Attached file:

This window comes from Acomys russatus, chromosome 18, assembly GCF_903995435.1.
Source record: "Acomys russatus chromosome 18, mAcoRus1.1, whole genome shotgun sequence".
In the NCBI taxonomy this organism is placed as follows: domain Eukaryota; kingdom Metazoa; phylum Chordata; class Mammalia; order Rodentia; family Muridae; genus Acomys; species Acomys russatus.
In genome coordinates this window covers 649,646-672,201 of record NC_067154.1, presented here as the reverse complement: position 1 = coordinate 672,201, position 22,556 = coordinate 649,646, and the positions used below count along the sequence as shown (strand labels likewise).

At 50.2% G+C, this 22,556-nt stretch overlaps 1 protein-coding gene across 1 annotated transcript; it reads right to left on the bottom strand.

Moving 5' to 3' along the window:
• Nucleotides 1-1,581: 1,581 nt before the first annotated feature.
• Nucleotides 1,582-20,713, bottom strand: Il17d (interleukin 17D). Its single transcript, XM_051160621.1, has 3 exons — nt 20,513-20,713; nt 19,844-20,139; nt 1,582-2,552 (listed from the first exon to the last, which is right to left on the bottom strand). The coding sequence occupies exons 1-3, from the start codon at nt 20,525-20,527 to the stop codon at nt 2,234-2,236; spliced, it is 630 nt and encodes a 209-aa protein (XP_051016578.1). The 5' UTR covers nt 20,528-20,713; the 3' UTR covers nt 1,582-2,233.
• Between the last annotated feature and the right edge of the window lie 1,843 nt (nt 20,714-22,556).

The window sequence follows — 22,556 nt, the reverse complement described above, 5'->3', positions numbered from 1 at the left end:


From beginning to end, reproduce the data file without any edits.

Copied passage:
This window comes from Acomys russatus, chromosome 18, assembly GCF_903995435.1.
Source record: "Acomys russatus chromosome 18, mAcoRus1.1, whole genome shotgun sequence".
In the NCBI taxonomy this organism is placed as follows: domain Eukaryota; kingdom Metazoa; phylum Chordata; class Mammalia; order Rodentia; family Muridae; genus Acomys; species Acomys russatus.
In genome coordinates this window covers 649,646-672,201 of record NC_067154.1, presented here as the reverse complement: position 1 = coordinate 672,201, position 22,556 = coordinate 649,646, and the positions used below count along the sequence as shown (strand labels likewise).

At 50.2% G+C, this 22,556-nt stretch overlaps 1 protein-coding gene across 1 annotated transcript; it reads right to left on the bottom strand.

Moving 5' to 3' along the window:
• Nucleotides 1-1,581: 1,581 nt before the first annotated feature.
• Nucleotides 1,582-20,713, bottom strand: Il17d (interleukin 17D). Its single transcript, XM_051160621.1, has 3 exons — nt 20,513-20,713; nt 19,844-20,139; nt 1,582-2,552 (listed from the first exon to the last, which is right to left on the bottom strand). The coding sequence occupies exons 1-3, from the start codon at nt 20,525-20,527 to the stop codon at nt 2,234-2,236; spliced, it is 630 nt and encodes a 209-aa protein (XP_051016578.1). The 5' UTR covers nt 20,528-20,713; the 3' UTR covers nt 1,582-2,233.
• Between the last annotated feature and the right edge of the window lie 1,843 nt (nt 20,714-22,556).

The window sequence follows — 22,556 nt, the reverse complement described above, 5'->3', positions numbered from 1 at the left end: